Russell Currier thought he had competed on the big stage before, as part of the U.S. Biathlon team on the World Cup tour.
Then he skied onto the 10-kilometer biathlon course at the Winter Olympics in Krasnaya Polyana, Russia.
“There’s a completely different atmosphere here,’’ Currier said in a telephone interview Sunday. “We’re used to the places in central Europe or northern Europe. This is just very impressive. It’s almost like a vacation, the venue, the course, everything, compared to our normal stops. It’s very unique in its own way.’’
Currier, the 26-year-old from Stockholm who is Maine’s only athlete competing in these Winter Olympics, admittedly had a disappointing result in his first Olympic competition. In Saturday’s 10-kilometer biathlon sprint – the sport combining cross country skiing with target shooting – he finished 61st out of 87 competitors with a time of 26 minutes, 58.5 seconds. He missed the cutoff to compete in Monday’s pursuit race by one place and less than three seconds. Norway’s Ole Einar Bjoerndalen won the sprint in 24:33.5.
Except for some minor inconveniences – like the shuttle bus seldom showing up when it’s scheduled, and the result in his first event – Currier’s first experience at the Olympics has been everything he hoped.
“Oh yeah. I mean, from the result side, no,’’ he said. “For everything else, the whole thing is as good as anyone described it to me.’’
Currier spoke after completing a training run Sunday morning. He will have Monday off, then resume practicing for Thursday’s 20K individual, which starts at 9 a.m.
“There could be other races after that,’’ said Currier. “But that’s the next one and that’s the one I’m focused on.’’
He hopes to finally get together with his parents, Chris and Debbie, on Monday. They arrived last week, but because of strict security measures and his training schedule, they have yet to join up. Currier said his parents are a 15-minute gondola ride down the mountain.
“I’m just glad they were able to connect with other people there that they knew (through U.S. Biathlon) and who gave them an idea of how to navigate this place,’’ he said.
Debbie Currier said in an email Sunday that she understands the security measures and was looking forward to seeing her son.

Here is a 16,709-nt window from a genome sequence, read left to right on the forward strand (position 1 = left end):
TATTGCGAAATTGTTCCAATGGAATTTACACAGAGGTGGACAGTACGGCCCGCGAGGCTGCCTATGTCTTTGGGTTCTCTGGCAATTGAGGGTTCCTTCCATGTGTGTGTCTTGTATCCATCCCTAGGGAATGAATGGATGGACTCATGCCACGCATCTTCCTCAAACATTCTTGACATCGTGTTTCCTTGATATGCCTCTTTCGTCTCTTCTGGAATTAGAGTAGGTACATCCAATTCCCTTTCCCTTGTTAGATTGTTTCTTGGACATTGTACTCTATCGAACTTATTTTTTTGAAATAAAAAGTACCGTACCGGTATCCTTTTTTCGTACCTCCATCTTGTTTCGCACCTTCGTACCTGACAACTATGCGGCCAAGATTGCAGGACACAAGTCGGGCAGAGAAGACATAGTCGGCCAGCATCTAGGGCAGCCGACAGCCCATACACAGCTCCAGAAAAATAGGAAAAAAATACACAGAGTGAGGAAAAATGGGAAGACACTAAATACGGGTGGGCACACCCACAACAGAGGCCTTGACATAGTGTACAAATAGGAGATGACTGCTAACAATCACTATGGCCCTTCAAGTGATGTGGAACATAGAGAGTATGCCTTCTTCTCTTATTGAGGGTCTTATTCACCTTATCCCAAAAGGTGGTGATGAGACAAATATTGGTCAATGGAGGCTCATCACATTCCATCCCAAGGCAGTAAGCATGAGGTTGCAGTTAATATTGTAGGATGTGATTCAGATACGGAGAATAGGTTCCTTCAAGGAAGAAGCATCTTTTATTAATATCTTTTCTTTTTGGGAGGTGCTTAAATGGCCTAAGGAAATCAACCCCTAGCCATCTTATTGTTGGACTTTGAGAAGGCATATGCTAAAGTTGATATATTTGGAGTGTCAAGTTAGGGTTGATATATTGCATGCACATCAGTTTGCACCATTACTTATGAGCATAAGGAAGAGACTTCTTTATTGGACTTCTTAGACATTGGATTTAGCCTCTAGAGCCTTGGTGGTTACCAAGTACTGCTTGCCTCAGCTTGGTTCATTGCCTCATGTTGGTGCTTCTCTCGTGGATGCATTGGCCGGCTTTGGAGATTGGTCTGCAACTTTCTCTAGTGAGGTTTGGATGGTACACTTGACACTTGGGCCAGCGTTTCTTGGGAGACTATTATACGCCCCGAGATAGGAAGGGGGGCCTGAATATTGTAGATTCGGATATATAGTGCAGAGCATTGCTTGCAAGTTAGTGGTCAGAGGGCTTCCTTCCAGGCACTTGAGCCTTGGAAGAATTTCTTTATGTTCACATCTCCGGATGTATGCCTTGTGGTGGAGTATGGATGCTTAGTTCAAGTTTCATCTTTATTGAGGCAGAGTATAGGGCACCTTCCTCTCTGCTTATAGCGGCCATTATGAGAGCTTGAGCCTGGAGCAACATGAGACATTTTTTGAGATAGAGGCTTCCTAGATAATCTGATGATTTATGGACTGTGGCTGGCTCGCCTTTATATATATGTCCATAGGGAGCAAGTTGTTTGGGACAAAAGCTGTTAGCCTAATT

“We are enjoying the beauty of this place, mindful and appreciative of the security everywhere, and we are having a great time,’’ she said.
And, she said, regardless of Russell Currier’s finish, they were proud to see him compete.
“We cheered as loud as we could when he skied by, (we) wanted him to know we were there and proud of him,’’ she said. “And finally (we are) at a European race where we could do that.’’
She said they could not see him on the shooting range, but knew he had missed four when he skied past them.
Russell Currier also knew what those misses – which came on his first five shots, in the prone position – meant for his chances. In a sport that combines cross country skiing with target shooting, it is imperative to minimize the misses. Each miss Saturday forced Currier, who said he wasn’t nervous, to complete a 150-meter penalty lap, which obviously added to his total time.
Currier went a perfect 5 for 5 shooting from the standing position to give himself a chance to make Monday’s pursuit.
“There are plenty of reasons to be positive,’’ said Currier. “I only missed by three seconds.’’
Vladimir Iliev of Bulgaria earned the final spot in the pursuit with a time of 26:55.9. He also missed four targets. But unlike Currier, Iliev spread out his misses – two in each position. By missing four of his first five shots, Currier knew he had to be flawless – and fast – the rest of the way.
“It’s not an easy thing to deal with,’’ he said. “But I’ve made it into the pursuit with four misses before. You just have to keep going. It’s probably much harder mentally than it is physically.
“Nowadays, our sport is so competitive that there is less and less room for error.’’
And Currier knows the next race will be tough. Shooting is not his strength and the 20K “is very heavy on the shooting.’’
But his past success – he had two sixth-place finishes in a World Cup sprint race two years ago – indicates that he can compete when he shoots straight.
“If I can make the top 30, even the top 40, that would be a good day,’’ he said.
Currier was pleased to hear about the support he is receiving back in Maine, especially the watch parties that have been organized to see him compete. But he’s also personally aware of what the home folks think.
“There’s been nonstop feedback,’’ he said. “Text messages constantly coming in. I knew I had a lot of support, but to the extent of setting up those parties, no. I just appreciate the support even though the result wasn’t what I would have liked.’’
And, yes, he admitted, there is a little bit of added pressure knowing an entire state is watching you.
“I can’t deny it,’’ he said. “There’s always a certain amount of pressure in our sport, even when you’re training, with no one watching. It’s always there.
“I just try to stay the underdog, the dark horse, and have fun with it.’’
Mike Lowe can be contacted at 791-6422 or at: